‘Uefa is com­mit­ted to do­ing ev­ery­thing it can to elim­i­nate this dis­ease from foot­ball’

num­ber of trav­el­ling stew­ards”. The FA also faces a po­ten­tial fine for vis­it­ing fans’ “dis­rup­tion of na­tional an­them”.

Alek­sander Ce­ferin, the Uefa pres­i­dent, de­fended his record on racism and blamed a rise in na­tion­al­ism across Europe for the “dis­ease”. “Be­lieve me, Uefa is com­mit­ted to do­ing ev­ery­thing it can to elim­i­nate this dis­ease from foot­ball,” he said. “Foot­ball as­so­ci­a­tions them­selves can­not solve this prob­lem. Gov­ern­ments, too, need to do more in this area.”

Later, in Sofia, po­lice spe­cial forces raided the head­quar­ters of the BFU fol­low­ing the de­par­ture of Borislav Mikhailov, the fed­er­a­tion’s pres­i­dent, who played in goal for Read­ing dur­ing the mid-1990s and whose goal­keeper son Niko­lay spent three years on Liver­pool’s books. Of­fi­cers were said to have been search­ing for doc­u­ments re­lated to Bul­gar­ian ref­er­ees.

Fol­low­ing the mon­key noises and chants, Bul­gar­ian prime min­is­ter Boyko Borissov or­dered Mikhailov’s im­me­di­ate res­ig­na­tion.

Af­ter full-time in Eng­land’s 6-0 vic­tory at the Vasil Levski Na­tional Sta­dium, mem­bers of the Bul­gar­ian team con­tin­ued to ex­press doubts about the ex­tent of the abuse. Pla­men Iliev, the goal­keeper, even claimed the home fans “be­haved well”, sug­gest­ing South­gate’s play­ers “over­re­acted a bit”.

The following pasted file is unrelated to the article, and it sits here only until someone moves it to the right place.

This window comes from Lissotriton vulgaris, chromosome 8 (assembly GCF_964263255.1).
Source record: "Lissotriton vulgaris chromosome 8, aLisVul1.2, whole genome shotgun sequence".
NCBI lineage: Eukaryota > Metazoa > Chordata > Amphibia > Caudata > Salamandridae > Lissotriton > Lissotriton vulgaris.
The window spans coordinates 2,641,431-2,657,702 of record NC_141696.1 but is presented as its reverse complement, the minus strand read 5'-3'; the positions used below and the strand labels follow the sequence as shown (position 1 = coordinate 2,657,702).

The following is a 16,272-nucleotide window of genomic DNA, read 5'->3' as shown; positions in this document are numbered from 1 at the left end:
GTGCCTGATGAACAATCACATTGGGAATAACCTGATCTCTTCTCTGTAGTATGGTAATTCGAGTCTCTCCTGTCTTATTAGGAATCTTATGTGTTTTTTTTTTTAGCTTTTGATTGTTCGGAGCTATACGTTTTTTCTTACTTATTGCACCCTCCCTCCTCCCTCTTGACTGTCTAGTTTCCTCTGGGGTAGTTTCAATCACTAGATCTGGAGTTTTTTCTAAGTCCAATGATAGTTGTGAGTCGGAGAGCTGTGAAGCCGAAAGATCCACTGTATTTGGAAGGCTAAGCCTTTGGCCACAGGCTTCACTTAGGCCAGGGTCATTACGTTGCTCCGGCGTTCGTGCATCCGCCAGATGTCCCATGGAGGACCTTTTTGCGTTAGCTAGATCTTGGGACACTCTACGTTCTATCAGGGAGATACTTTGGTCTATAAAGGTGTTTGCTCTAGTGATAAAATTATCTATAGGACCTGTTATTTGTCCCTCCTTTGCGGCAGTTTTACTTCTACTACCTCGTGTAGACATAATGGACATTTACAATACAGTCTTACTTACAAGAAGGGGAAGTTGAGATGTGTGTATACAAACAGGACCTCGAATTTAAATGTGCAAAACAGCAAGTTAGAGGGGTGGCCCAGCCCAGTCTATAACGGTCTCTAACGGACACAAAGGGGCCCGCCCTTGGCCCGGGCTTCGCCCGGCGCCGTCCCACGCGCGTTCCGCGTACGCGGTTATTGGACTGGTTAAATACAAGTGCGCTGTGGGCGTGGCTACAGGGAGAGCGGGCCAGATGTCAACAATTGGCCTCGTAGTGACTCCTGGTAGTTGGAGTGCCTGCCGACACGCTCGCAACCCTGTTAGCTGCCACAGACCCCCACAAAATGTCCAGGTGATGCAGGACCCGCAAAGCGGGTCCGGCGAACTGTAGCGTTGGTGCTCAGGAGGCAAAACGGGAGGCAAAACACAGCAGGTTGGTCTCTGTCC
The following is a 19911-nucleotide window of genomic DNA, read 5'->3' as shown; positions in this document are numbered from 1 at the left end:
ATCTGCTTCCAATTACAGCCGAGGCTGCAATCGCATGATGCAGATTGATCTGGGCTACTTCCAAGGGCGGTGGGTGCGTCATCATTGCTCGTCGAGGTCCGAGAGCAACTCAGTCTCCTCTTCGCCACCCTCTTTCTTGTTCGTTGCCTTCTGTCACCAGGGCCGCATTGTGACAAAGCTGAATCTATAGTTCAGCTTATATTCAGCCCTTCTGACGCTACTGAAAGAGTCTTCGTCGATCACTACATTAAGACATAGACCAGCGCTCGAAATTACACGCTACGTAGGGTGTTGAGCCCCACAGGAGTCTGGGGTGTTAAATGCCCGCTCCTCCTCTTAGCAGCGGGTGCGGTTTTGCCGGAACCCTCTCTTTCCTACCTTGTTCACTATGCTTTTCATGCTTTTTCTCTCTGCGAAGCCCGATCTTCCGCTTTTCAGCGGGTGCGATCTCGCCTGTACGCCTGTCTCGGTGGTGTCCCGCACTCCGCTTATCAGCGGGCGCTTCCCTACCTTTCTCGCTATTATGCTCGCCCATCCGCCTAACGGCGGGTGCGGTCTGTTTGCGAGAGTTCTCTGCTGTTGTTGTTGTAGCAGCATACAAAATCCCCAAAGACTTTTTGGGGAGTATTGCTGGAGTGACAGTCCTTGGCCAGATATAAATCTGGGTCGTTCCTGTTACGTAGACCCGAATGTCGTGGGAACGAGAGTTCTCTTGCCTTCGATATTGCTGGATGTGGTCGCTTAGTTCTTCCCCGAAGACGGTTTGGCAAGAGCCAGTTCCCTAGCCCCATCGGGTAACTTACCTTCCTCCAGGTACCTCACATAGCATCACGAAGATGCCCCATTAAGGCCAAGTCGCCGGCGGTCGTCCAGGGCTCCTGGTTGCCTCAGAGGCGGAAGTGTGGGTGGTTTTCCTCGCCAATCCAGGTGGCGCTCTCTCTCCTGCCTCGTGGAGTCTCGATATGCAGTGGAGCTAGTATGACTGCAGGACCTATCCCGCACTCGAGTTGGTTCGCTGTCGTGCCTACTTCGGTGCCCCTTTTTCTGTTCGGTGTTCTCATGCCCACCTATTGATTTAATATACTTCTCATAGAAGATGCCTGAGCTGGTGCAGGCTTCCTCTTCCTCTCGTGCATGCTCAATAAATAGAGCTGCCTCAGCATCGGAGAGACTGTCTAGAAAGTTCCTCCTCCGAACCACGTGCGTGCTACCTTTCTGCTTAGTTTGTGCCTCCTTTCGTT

How­ever, Fare, which had been com­mis­sioned by Uefa to keep an eye on abuse, had a dif­fer­ent take. “We be­lieve and are call­ing for the Bul­gar­ian FA to be kicked out of the Euro 2020 com­pe­ti­tion,” a spokesman told The Tele­graph. “Uefa should make an ex­am­ple of them, the le­gal ar­moury is there.” The or­gan­i­sa­tion has since told Uefa that stew­ards at the game may have been com­plicit in the racist abuse.

South­gate and Kane came close to lead­ing the team off en­tirely af­ter Mings and Ra­heem Ster­ling raised the alarm early in the first half. Kane has since called for “stronger pun­ish­ments”.

In West­min­ster, sports min­is­ter Nigel Adams has writ­ten to Uefa to out­line his con­cerns. Diane Ab­bott, the shadow home sec­re­tary, said she was “dis­gusted” while Dr Rosena Allin-khan, the shadow sports min­is­ter, raised the is­sue in Par­lia­ment. She told the Com­mons: “Uefa must come down hard – fines are not enough, sta­dium bans are a must and for­feit­ing games or ex­pul­sion can­not be ruled out.”

In­fantino, who dur­ing his time at Uefa in­tro­duced the three-step pro­to­col en­acted in Sofia, added: “I call on all foot­ball bod­ies to join us and think to­gether of new, stronger and more ef­fec­tive ways to erad­i­cate racism in foot­ball. As a start, I sug­gest that all com­pe­ti­tion or­gan­is­ers en­act reg­u­la­tions which en­vis­age life bans from sta­di­ums.”

Stay­ing calm: Eng­land coach Gareth South­gate talks to ref­eree Ivan Be­bek